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Bringing West Virginia to your fingertips!

e-WV: The West Virginia Encyclopedia is the comprehensive reference resource for the Mountain State of West Virginia. Based on the best-selling West Virginia Encyclopedia, e-WV offers thousands of articles on West Virginia’s people and places, history, arts, science and culture.

e-WV is a project of the West Virginia Humanities Council.

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  • Rural Free Delivery Rural Free Delivery, the U.S. Post Office’s program to provide direct delivery of mail to every household in the country, began on October 1, 1896, in West Virginia’s Eastern Panhandle. Read More »

  • Rocket man On October 14, 1947, Chuck Yeager broke the sound barrier by flying a Bell X-1 rocket airplane 700 miles per hour Read More »

  • Golf at Twin Falls Fall colors attract sports and nature fans to the Mountain State. Read More »

  • Turkey hunting season The wild turkey – the largest game bird in West Virginia – presents a great challenge to hunters. This year's fall turkey season begins 14 or 30, depending on the county. Read More »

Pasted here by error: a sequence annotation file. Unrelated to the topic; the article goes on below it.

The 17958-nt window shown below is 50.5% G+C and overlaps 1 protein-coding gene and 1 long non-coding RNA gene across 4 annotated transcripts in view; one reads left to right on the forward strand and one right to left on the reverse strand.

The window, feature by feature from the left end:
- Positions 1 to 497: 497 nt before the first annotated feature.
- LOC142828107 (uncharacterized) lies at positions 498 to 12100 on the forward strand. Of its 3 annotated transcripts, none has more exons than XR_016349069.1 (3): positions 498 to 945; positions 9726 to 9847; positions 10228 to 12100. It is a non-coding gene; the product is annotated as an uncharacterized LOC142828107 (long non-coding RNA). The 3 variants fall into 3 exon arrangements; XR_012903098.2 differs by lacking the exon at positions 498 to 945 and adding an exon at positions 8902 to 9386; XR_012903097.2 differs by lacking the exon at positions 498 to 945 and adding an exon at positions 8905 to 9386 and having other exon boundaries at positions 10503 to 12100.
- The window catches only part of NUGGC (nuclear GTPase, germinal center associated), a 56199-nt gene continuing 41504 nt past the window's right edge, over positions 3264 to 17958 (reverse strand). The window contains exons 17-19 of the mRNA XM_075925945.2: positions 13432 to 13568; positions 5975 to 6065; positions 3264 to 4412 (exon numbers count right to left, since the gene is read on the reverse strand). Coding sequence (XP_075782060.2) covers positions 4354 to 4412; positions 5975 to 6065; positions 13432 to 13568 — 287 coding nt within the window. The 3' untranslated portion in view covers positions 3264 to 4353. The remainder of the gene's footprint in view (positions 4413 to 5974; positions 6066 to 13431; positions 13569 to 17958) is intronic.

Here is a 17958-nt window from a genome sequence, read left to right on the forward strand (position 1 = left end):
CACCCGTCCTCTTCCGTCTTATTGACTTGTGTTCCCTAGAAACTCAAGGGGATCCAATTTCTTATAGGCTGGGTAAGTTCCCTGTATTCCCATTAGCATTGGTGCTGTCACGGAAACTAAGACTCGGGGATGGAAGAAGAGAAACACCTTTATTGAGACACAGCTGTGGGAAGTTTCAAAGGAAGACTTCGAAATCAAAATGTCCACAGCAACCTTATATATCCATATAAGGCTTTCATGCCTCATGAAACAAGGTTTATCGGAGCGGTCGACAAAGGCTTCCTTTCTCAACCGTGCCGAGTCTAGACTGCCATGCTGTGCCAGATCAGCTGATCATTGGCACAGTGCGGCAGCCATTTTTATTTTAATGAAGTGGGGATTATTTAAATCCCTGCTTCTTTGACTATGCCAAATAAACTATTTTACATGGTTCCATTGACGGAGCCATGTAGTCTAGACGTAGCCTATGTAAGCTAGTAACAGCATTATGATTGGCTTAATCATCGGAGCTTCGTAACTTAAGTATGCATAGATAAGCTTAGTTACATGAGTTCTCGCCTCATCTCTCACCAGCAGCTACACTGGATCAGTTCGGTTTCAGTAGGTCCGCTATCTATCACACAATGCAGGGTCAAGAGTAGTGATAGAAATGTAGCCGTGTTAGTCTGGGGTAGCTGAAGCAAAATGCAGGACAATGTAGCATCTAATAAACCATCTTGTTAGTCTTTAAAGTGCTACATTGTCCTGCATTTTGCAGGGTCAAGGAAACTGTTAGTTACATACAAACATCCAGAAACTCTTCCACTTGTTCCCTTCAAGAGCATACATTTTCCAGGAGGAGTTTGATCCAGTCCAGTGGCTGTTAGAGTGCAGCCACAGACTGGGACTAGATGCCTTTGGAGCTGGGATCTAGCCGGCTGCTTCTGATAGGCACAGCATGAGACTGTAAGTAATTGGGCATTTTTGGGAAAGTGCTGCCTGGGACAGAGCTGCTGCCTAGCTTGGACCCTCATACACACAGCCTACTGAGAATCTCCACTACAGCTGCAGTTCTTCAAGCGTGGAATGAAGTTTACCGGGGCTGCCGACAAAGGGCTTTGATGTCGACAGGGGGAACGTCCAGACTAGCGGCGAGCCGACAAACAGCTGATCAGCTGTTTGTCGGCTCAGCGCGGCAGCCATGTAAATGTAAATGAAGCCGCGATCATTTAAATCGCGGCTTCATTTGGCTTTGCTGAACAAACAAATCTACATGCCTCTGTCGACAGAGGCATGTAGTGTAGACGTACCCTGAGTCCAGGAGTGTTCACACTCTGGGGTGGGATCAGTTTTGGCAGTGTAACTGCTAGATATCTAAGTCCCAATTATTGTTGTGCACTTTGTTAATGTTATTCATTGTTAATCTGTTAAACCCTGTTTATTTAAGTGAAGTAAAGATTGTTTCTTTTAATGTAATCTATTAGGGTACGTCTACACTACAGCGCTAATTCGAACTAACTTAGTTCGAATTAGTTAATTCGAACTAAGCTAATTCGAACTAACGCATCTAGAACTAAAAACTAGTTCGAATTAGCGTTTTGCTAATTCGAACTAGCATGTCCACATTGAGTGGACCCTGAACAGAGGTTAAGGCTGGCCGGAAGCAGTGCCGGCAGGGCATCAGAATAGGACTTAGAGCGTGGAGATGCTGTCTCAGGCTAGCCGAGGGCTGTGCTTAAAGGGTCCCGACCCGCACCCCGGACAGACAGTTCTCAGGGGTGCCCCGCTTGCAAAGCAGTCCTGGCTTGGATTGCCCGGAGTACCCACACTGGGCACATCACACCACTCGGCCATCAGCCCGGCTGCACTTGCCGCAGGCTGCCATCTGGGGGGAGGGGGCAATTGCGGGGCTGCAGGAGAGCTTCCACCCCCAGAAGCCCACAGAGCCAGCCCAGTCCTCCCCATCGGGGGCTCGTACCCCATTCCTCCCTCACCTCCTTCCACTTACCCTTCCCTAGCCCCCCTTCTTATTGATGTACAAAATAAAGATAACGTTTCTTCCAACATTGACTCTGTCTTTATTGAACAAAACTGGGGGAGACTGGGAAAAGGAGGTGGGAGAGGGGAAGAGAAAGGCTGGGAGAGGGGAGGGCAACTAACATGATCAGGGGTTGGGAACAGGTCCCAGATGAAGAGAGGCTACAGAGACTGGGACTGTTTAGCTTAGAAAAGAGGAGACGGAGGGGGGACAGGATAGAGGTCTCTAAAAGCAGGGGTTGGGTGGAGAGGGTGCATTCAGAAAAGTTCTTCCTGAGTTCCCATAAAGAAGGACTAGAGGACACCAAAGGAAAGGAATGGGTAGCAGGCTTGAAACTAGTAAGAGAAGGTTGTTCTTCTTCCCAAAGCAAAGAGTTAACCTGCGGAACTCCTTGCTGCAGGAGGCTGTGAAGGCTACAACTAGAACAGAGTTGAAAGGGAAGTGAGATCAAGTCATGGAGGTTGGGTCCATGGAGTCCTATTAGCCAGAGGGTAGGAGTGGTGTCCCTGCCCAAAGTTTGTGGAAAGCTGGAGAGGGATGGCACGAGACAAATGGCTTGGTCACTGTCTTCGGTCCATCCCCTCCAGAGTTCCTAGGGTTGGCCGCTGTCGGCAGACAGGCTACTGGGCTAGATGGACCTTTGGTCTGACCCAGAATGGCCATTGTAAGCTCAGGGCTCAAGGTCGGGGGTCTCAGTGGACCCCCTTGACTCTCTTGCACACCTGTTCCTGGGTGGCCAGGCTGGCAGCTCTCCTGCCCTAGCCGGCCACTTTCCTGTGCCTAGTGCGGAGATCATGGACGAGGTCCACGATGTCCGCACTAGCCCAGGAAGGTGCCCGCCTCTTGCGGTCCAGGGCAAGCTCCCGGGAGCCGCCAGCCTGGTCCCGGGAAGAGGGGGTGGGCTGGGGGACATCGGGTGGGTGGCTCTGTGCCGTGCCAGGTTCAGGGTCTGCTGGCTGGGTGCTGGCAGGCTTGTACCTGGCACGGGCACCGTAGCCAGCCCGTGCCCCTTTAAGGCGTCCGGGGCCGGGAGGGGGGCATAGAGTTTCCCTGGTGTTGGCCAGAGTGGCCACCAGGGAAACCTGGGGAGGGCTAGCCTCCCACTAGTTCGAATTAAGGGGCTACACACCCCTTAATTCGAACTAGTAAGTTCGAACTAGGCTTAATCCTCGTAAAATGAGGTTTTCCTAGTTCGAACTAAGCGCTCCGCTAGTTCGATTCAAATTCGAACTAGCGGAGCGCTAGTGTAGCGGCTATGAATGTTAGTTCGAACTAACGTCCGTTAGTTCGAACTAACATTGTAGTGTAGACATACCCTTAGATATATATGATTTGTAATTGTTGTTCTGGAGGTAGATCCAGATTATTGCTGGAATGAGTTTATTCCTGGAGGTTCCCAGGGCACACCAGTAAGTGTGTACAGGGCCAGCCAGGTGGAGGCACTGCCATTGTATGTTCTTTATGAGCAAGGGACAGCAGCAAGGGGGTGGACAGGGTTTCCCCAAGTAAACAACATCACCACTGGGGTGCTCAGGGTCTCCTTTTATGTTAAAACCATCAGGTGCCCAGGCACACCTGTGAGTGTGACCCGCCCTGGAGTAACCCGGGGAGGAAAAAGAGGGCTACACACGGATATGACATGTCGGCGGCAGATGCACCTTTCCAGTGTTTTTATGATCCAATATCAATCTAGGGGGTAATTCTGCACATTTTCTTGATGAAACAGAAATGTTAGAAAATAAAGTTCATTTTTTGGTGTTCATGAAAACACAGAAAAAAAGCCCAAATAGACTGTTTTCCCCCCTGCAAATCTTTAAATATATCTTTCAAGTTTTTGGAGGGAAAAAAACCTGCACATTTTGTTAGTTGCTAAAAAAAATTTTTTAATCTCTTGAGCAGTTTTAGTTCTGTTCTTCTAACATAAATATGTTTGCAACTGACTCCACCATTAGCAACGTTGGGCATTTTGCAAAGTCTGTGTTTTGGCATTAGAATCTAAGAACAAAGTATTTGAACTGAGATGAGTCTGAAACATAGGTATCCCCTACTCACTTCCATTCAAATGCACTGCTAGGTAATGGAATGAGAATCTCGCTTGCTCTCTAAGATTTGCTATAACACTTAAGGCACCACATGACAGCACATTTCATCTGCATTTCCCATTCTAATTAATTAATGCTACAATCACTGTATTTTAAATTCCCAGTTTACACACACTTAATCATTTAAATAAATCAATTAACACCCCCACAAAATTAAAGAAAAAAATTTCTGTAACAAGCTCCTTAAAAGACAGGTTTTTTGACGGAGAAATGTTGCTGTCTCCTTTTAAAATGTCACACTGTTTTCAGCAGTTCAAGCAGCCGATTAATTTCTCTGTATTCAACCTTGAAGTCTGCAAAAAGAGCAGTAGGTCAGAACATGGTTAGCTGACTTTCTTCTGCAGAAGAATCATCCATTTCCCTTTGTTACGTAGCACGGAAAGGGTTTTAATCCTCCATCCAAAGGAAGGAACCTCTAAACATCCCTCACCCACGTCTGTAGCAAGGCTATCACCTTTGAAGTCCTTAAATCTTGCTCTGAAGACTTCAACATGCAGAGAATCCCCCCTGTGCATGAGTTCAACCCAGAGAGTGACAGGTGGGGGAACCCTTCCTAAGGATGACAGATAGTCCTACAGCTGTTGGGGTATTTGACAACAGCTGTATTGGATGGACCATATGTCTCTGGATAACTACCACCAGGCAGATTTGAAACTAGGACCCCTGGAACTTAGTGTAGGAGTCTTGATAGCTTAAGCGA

• Flood of 1985 Heavy rains in the last days of October 1985 brought fatal flooding to West Virginia in early November. Forty-seven people were killed, and several towns, including Moorefield, were heavily damaged. Read More »

  • Submarine West Virginia October 20, 1990, the current U.S.S. West Virginia, an Ohio Trident Class ballistic missile submarine, was commissioned. Read More »

  • New River Gorge Bridge After three years of work, the New River Gorge Bridge was dedicated on October 22, 1977. Read More »

  • October snowstorm Hurricane Sandy collided with a cold front, bringing heavy snows to West Virginia. The blizzard left seven people dead and more than 500,000 homes without electricity. Read More »

This Date in History

October 20, 1906: Thomas Michael Kromer was born in Huntington

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Novelist and short story writer Thomas Michael Kromer (October 20, 1906-January 10, 1969) was born in Huntington to Grace Thornburg and Czech immigrant Albert Kromer, a coal miner and glass worker. The Kromers also lived at times in Fairmont, Kingwood, and Williamstown.

Best-known for his first novel, Waiting for Nothing (1935), Kromer chronicled the plight of the dispossessed of the Great Depression. His fiction attracted the attention of the literary left, including Linco...

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